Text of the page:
Water Treatment & Purification
The quality of your water is important. Forty-seven percent of the United States depends on groundwater for their basic drinking water supply. Many more rely on groundwater for irrigation purposes. Having a basic understanding about groundwater quality will help ensure that your water well is supplying potable water for your household and safe water for lawns, landscaping and gardens. Knowing the basics about water testing and treatment can help you diagnose and address water quality issues-whether they be matters of taste, odor, or appearance, or health risks. [learn_more caption=”Click to read about why you should test your water”]
Conditions or Nearby Activities
What To Test For
|Recurring gastrointestinal illness||Coliform bacteria|
|Household plumbing contains lead||pH, lead, copper|
|Indoor air or region air is radon rich||Radon|
|Corrosion of pipes, plumbing||Corrosion, pH, lead|
|Nearby areas of intensive agriculture||Nitrate, pesticides, coliform bacteria|
|Coal or other mining operations nearby||Metals, pH, corrosion|
|Gas drilling operations nearby||Chloride, sodium, barium, strontium|
|Dump, junkyard, landfill, factory, gas station, or dry-cleaning operation nearby||Volatile organic compounds, total dissolved solids, pH, sulfate, chloride, metals|
|Odor of gasoline or fuel oil, and near gas station or buried fuel tanks||Volatile organic compounds|
|Objectionable taste or smell||Hydrogen sulfide, corrosion, metals|
|Stained plumbing fixtures, laundry||Iron, copper, manganese|
|Salty taste and seawater, or a heavily salted roadway nearby||Chloride, total dissolved solids, sodium|
|Scaly residues, soaps don’t lather||Hardness|
|Rapid wear of water treatment equipment||pH, corrosion|
|Water softener needed to treat hardness||Manganese, iron|
|Water appears cloudy, frothy, or colored||Color, detergents|
Source: U.S. Environmental Protection Agency [/learn_more] Along with human activities, water quality is affected by a combination of natural processes. Most relate to chemical compositions underground. However, other factors such as biological, physical, and radiological conditions can affect water quality as well. Therefore, the National Ground Water Association recommends that water well owners have their wells checked and tested by a certified and/or licensed professional like St. Lucie Pump & Water every year to ensure water safety.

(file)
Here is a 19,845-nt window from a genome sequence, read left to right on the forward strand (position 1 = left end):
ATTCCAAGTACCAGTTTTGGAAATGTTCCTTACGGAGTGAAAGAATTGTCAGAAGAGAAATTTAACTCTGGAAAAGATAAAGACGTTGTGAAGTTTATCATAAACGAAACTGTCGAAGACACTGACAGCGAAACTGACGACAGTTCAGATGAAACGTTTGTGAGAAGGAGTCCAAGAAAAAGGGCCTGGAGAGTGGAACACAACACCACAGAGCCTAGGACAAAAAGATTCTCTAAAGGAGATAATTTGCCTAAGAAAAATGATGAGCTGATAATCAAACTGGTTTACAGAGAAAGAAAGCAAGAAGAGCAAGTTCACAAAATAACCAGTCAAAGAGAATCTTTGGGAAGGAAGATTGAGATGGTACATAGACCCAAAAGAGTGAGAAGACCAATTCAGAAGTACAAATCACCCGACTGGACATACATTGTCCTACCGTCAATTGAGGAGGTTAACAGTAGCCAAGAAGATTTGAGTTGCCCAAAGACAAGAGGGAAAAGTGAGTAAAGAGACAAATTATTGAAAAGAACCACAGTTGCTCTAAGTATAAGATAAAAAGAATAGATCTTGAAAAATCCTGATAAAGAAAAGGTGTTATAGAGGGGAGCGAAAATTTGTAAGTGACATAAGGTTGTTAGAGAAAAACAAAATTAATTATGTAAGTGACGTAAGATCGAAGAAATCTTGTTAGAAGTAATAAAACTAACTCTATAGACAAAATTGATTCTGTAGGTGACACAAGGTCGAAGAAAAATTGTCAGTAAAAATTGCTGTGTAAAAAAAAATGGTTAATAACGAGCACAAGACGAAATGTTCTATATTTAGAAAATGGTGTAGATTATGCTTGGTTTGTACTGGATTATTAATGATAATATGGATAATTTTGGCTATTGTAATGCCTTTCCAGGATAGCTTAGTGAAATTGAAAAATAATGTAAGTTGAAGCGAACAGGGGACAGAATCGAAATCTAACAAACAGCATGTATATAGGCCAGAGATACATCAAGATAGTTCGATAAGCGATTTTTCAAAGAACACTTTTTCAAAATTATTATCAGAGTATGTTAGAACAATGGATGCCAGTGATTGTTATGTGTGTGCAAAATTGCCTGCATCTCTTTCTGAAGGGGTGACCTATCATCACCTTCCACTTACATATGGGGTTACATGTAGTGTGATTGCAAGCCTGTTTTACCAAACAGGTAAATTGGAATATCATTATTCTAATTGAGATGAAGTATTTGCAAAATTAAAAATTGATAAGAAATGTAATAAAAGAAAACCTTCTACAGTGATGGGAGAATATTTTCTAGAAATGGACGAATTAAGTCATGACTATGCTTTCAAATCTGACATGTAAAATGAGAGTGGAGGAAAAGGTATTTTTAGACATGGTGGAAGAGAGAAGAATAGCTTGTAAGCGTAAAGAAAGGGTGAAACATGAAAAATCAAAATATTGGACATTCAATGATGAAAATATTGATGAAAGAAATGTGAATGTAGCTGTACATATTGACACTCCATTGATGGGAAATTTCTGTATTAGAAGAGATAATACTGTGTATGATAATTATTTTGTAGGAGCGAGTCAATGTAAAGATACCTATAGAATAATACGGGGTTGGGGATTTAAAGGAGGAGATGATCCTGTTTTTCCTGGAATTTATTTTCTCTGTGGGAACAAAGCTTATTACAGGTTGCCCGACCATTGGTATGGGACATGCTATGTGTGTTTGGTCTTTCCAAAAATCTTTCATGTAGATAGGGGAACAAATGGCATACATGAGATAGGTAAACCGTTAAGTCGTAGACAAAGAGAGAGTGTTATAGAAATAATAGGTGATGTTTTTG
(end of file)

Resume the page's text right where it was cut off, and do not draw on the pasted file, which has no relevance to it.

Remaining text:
How Will SLP Treat and Purify My Water?
To help you identify your existing water treatment system or to help you choose the new system which will best fit your needs, it helps to first understand the four different types of water purification and water filtration systems. [learn_more caption=”Click to read about the four main types of water treatment systems”] Filtration: A process in which water passes through a water system that may include one or more filters for the purpose of removing turbidity, taste, color, iron or odor. The design can be loose media tank-type systems or cartridge devices. In general the process may include mechanical, adsorptive, neutralizing and catalyst/oxidizing filters. Reverse Osmosis: Is a process for the reduction of dissolved ions (such as salts) from water in which pressure is employed to force liquid (water) through a semi-permeable membrane, which will transmit the water but reject most other dissolved materials. When forced against the membrane surface, the dissolved materials are repelled, while the water molecules are diffused through the membrane molecule by molecule, forming purer water on the other side. Find out more on reverse osmosis installation or learn more about RO systems. Distillation: Is the process in which a liquid such as water is converted by heating, into a vapor state, and the vapor cooled and condensed to a liquid state and collected. It is the process of removing the liquid (water) from its constituents or contaminants; as compared to other processes where contaminants are removed from the water (liquid). Distilled water is water that has been purified by passing through one or more evaporation –condensation cycles and contains essentially no dissolved solids. Ultraviolet: Sunlight has long since been known to kill micro-organisms. The rays from the sun contain the UV *spectrum used in Ultraviolet Water Treatment Systems – although at much lower intensities. It is also referred to as either the Germicidal Spectrum or Frequency. The frequency used in killing micro-organisms is 254 nanometers (nm). The UV lamps used are designed specifically to have the highest amount of UV energy at this frequency. [/learn_more] St. Lucie Pump & Water specializes in filtration and RO system design, installation, maintenance and service. Our technicians are qualifed and the products we use are superior. If you are tired of poor water quality, contact us. We are ready to serve you in the following ways:
- Water quality testing
- Monthly salt service
- System recharging
- Installation of water softener systems
- Installation of reverse osmosis systems
- Ongoing system maintenance
- Repairs of existing systems
- Filter & membrane replacement